Myself, I’m not too concerned with rejections vs. the work, as I’m 0/0 in that regard. I may never get published, which is kind of okay. I enjoy writing and solving the problems that come up when I write. I’m terribly pleased because for the first time in weeks I got a few pages in. Hoopy-doopy!

    Now if only my comments didn’t get jammed in the spam queue all the time these days…

  3. This is a neat opening for the question that’s been nagging at me lo these many months. I don’t think you have covered it (exactly) in the last year of so of reading your blog:

    What do you do professionally?

    You have alluded to or directly referenced a few gigs here and there, but nothing that seems robust enough or voluminous enough to pay the light bill.

    Beyond AOL, the (occasional?) movie review, and that gaming mag gig that went bust what are you up to? Writing cereal box copy? Corporate prospectuses (prospecti?)? Instruction manuals?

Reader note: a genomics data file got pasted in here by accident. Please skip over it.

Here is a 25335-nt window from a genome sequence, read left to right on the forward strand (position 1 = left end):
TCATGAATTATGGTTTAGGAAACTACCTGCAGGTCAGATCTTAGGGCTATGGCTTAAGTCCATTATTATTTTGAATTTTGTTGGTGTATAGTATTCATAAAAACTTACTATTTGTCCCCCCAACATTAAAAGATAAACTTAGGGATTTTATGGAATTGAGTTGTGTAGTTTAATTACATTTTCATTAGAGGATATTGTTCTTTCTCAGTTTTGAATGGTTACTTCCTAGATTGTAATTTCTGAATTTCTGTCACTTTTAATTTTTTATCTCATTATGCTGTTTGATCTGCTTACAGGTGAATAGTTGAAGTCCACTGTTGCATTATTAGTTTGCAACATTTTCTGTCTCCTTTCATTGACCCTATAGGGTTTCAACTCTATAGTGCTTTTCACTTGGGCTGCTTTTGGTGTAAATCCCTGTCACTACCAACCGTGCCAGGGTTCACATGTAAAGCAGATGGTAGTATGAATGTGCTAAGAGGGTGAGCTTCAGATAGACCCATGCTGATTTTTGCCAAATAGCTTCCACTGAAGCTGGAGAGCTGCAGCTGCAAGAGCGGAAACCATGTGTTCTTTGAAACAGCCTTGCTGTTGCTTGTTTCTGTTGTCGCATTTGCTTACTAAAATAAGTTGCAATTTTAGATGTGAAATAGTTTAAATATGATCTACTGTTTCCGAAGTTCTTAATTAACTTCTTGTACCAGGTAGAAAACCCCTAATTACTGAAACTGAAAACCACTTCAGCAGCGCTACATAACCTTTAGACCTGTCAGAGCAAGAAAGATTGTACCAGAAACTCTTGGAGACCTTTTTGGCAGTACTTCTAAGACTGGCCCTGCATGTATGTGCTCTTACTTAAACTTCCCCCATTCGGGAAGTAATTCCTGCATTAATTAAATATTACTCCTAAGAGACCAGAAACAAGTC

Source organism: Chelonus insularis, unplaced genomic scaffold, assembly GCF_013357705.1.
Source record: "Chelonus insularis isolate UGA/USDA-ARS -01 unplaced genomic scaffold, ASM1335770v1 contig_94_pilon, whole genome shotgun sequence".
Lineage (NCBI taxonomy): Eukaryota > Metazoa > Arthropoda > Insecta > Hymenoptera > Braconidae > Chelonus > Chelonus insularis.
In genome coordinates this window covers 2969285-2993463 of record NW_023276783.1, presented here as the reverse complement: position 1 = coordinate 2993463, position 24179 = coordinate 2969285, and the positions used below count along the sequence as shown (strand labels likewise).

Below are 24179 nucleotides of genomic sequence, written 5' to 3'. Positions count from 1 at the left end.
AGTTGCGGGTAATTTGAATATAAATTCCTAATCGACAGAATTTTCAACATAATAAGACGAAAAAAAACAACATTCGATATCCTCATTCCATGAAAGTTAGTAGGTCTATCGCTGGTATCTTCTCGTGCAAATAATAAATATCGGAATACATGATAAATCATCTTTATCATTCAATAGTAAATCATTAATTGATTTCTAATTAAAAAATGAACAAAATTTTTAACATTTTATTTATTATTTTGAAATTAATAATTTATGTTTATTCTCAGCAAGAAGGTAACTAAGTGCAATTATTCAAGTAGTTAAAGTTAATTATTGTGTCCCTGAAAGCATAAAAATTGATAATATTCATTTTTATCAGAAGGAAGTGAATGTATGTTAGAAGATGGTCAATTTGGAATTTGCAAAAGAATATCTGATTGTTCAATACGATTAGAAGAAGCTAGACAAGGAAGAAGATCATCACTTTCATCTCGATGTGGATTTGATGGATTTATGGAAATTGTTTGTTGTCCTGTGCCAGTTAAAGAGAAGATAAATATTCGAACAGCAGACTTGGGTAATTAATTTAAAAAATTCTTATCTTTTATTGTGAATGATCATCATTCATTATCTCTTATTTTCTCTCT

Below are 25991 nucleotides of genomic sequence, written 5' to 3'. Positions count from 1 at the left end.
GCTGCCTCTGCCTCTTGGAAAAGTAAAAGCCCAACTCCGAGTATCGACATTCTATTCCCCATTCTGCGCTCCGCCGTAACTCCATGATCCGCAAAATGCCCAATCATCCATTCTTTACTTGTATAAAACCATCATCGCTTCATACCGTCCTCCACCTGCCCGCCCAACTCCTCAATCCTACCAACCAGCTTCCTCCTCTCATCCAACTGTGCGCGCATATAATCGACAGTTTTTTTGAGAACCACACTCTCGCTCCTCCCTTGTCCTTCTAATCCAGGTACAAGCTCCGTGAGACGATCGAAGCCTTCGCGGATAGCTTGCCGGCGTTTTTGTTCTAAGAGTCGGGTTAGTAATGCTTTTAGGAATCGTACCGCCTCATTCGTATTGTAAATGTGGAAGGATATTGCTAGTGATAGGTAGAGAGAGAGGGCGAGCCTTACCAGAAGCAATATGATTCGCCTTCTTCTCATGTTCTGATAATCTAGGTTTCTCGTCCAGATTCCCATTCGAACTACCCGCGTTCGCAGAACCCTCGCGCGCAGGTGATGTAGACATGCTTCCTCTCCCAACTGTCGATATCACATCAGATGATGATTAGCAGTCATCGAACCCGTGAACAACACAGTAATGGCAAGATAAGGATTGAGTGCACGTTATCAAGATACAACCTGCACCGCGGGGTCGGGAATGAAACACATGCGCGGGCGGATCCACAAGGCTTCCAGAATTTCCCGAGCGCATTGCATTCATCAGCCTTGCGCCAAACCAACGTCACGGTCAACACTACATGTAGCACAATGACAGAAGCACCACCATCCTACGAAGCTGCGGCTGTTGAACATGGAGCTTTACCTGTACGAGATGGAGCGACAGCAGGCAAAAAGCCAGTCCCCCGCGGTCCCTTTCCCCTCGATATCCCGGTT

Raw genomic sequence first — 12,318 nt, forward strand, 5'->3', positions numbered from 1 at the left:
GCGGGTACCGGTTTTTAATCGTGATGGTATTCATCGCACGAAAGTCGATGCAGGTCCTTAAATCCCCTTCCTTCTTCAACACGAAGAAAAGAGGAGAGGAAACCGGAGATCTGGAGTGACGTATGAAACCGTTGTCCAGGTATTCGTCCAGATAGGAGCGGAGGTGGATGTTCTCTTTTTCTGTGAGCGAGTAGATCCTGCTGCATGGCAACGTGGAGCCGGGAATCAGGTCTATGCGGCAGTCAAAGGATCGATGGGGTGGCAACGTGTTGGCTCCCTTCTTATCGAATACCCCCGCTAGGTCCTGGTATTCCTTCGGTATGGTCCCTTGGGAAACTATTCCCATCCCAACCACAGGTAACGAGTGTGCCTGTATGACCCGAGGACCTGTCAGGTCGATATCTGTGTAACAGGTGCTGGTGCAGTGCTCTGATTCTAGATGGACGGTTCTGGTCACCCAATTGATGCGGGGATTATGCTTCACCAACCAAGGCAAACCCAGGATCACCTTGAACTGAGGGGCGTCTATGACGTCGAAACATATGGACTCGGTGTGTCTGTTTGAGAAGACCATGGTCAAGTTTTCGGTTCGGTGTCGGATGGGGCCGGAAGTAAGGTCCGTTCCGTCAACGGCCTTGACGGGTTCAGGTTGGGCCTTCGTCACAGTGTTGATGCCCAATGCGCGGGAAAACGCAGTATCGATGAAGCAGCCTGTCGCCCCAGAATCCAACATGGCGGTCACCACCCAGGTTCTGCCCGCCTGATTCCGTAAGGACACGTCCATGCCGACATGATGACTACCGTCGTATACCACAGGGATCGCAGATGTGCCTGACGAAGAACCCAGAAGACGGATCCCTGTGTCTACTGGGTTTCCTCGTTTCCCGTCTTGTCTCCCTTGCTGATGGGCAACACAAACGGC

Where’s the beef?

  4. Douglas, at the moment, aside from AOL, I don’t actually have any corporate work on my plate. It come and goes. When I do it, it’s usually in the fields on technology and finance, for which I’ve done a number of things, from writing FAQs to fund prospecti.

    At the moment, speaking professionally, I’m busy primarily with books and the AOL blog, with newspaper and magazine writing occurring on an occasional basis.

  5. John’s example of pitching the Sun-Times matches my own (much more limited) freelancing experience and throws into a cocked hat most tidy calcuations of submission/acceptance ratio. I think the model many people have in mind before they start publishing their work is that of The Humble Approach to the Great Temple of Publishing, i.e. the hat-in-hand method they assume all unknown writers must use when they are trying, say, to get a short story published in The New Yorker. You submit the story, get a rejection notice, then submit another story, get another rejection notice, and so on. You expect to pile up a bunch of rejection notices relative the number of published works. Maybe things really do work this way for fiction writers; I don’t know, since I’ve never sold any fiction.